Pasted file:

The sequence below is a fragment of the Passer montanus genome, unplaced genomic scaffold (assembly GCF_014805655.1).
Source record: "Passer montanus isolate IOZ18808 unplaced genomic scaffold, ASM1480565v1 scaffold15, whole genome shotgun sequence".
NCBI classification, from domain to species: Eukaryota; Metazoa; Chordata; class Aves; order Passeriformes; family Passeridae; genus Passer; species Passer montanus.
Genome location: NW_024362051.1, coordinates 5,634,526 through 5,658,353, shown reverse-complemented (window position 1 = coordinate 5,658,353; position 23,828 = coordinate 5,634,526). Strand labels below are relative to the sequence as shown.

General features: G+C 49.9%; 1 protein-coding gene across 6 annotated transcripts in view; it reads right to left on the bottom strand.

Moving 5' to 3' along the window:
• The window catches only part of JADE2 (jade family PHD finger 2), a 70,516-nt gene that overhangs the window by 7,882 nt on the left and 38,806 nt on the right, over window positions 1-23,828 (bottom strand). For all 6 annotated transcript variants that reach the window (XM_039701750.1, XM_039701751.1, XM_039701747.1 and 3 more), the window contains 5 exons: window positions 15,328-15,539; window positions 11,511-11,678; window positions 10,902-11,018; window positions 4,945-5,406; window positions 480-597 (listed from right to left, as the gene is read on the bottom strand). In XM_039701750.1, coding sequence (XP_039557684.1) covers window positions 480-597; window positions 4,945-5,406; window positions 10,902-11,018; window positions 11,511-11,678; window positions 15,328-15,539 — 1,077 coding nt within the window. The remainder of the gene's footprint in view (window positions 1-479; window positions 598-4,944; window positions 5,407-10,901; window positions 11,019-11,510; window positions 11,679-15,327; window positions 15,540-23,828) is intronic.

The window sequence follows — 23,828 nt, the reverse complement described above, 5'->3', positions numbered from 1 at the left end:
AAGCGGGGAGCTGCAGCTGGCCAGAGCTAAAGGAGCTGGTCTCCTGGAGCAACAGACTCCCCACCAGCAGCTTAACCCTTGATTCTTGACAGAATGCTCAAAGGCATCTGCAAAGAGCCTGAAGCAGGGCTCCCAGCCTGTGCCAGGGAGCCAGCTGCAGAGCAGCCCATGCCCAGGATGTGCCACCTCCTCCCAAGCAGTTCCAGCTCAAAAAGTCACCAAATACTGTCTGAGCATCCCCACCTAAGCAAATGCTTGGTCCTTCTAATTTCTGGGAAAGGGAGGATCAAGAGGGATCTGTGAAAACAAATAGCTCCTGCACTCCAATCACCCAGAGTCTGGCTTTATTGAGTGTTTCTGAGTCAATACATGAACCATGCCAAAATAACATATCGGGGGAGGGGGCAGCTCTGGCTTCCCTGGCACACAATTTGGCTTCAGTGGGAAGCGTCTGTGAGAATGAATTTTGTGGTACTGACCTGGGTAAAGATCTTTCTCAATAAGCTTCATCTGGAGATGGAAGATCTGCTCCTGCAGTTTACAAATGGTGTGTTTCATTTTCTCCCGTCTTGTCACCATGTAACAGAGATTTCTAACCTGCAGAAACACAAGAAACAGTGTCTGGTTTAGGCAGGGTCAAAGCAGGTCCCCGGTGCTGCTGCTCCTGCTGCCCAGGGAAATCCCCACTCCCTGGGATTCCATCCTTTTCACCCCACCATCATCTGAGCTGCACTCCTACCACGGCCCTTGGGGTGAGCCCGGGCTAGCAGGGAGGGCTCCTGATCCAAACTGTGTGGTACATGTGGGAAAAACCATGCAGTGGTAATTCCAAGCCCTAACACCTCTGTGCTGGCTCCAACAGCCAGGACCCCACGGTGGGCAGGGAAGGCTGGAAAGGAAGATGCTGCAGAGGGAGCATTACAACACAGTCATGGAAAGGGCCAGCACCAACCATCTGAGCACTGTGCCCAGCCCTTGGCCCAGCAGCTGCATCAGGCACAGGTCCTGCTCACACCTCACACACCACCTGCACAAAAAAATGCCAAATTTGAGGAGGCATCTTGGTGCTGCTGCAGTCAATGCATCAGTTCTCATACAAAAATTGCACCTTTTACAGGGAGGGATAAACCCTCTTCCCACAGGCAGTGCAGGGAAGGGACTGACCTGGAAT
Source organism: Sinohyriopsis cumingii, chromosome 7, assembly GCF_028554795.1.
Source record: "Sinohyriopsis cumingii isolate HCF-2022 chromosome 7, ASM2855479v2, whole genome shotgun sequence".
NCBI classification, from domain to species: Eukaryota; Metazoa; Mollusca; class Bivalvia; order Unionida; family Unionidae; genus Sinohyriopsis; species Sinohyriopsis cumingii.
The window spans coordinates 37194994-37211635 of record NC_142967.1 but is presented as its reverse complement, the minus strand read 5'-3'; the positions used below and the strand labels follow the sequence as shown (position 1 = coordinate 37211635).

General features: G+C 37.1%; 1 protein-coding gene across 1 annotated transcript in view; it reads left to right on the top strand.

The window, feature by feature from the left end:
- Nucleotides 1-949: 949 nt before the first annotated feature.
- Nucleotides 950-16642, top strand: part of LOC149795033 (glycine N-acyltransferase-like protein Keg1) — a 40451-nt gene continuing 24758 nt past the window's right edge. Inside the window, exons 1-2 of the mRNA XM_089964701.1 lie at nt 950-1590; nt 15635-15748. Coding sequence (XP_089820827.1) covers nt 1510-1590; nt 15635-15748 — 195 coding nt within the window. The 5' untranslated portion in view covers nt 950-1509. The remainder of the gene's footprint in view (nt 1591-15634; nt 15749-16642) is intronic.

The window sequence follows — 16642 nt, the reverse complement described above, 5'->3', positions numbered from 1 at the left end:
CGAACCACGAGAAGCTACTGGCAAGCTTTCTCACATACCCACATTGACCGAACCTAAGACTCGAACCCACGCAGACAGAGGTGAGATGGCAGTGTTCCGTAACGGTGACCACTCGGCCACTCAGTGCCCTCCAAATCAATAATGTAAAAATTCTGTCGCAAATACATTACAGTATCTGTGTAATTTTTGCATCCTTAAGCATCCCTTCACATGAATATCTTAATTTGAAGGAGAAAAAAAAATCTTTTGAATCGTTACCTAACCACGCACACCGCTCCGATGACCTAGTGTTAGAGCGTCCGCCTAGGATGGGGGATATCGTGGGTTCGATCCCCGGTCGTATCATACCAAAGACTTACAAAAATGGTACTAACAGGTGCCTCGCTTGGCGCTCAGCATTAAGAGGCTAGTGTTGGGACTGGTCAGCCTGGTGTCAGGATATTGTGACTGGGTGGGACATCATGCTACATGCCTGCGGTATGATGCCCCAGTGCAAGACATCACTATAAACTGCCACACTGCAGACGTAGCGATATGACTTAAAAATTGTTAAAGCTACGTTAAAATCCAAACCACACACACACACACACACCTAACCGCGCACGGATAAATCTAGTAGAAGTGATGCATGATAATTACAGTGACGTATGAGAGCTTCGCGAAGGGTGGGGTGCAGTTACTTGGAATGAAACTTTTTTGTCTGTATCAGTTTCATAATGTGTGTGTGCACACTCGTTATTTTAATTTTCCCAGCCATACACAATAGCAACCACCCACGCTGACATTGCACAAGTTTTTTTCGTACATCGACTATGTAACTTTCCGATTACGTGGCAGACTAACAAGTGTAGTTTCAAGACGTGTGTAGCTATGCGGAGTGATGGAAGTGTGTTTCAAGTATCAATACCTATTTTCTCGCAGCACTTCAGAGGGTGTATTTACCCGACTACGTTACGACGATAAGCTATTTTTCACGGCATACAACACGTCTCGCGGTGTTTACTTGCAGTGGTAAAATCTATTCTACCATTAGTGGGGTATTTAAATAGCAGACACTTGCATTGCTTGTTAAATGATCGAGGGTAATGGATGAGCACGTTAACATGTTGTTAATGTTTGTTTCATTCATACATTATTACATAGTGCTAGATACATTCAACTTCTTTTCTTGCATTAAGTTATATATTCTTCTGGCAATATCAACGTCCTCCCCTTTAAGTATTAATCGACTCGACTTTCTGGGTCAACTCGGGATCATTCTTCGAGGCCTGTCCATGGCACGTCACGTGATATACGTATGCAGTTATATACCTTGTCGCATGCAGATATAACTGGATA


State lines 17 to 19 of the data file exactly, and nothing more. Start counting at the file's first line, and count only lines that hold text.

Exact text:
- Nucleotides 950-16642, top strand: part of LOC149795033 (glycine N-acyltransferase-like protein Keg1) — a 40451-nt gene continuing 24758 nt past the window's right edge. Inside the window, exons 1-2 of the mRNA XM_089964701.1 lie at nt 950-1590; nt 15635-15748. Coding sequence (XP_089820827.1) covers nt 1510-1590; nt 15635-15748 — 195 coding nt within the window. The 5' untranslated portion in view covers nt 950-1509. The remainder of the gene's footprint in view (nt 1591-15634; nt 15749-16642) is intronic.

The window sequence follows — 16642 nt, the reverse complement described above, 5'->3', positions numbered from 1 at the left end:
CGAACCACGAGAAGCTACTGGCAAGCTTTCTCACATACCCACATTGACCGAACCTAAGACTCGAACCCACGCAGACAGAGGTGAGATGGCAGTGTTCCGTAACGGTGACCACTCGGCCACTCAGTGCCCTCCAAATCAATAATGTAAAAATTCTGTCGCAAATACATTACAGTATCTGTGTAATTTTTGCATCCTTAAGCATCCCTTCACATGAATATCTTAATTTGAAGGAGAAAAAAAAATCTTTTGAATCGTTACCTAACCACGCACACCGCTCCGATGACCTAGTGTTAGAGCGTCCGCCTAGGATGGGGGATATCGTGGGTTCGATCCCCGGTCGTATCATACCAAAGACTTACAAAAATGGTACTAACAGGTGCCTCGCTTGGCGCTCAGCATTAAGAGGCTAGTGTTGGGACTGGTCAGCCTGGTGTCAGGATATTGTGACTGGGTGGGACATCATGCTACATGCCTGCGGTATGATGCCCCAGTGCAAGACATCACTATAAACTGCCACACTGCAGACGTAGCGATATGACTTAAAAATTGTTAAAGCTACGTTAAAATCCAAACCACACACACACACACACACCTAACCGCGCACGGATAAATCTAGTAGAAGTGATGCATGATAATTACAGTGACGTATGAGAGCTTCGCGAAGGGTGGGGTGCAGTTACTTGGAATGAAACTTTTTTGTCTGTATCAGTTTCATAATGTGTGTGTGCACACTCGTTATTTTAATTTTCCCAGCCATACACAATAGCAACCACCCACGCTGACATTGCACAAGTTTTTTTCGTACATCGACTATGTAACTTTCCGATTACGTGGCAGACTAACAAGTGTAGTTTCAAGACGTGTGTAGCTATGCGGAGTGATGGAAGTGTGTTTCAAGTATCAATACCTATTTTCTCGCAGCACTTCAGAGGGTGTATTTACCCGACTACGTTACGACGATAAGCTATTTTTCACGGCATACAACACGTCTCGCGGTGTTTACTTGCAGTGGTAAAATCTATTCTACCATTAGTGGGGTATTTAAATAGCAGACACTTGCATTGCTTGTTAAATGATCGAGGGTAATGGATGAGCACGTTAACATGTTGTTAATGTTTGTTTCATTCATACATTATTACATAGTGCTAGATACATTCAACTTCTTTTCTTGCATTAAGTTATATATTCTTCTGGCAATATCAACGTCCTCCCCTTTAAGTATTAATCGACTCGACTTTCTGGGTCAACTCGGGATCATTCTTCGAGGCCTGTCCATGGCACGTCACGTGATATACGTATGCAGTTATATACCTTGTCGCATGCAGATATAACTGGATA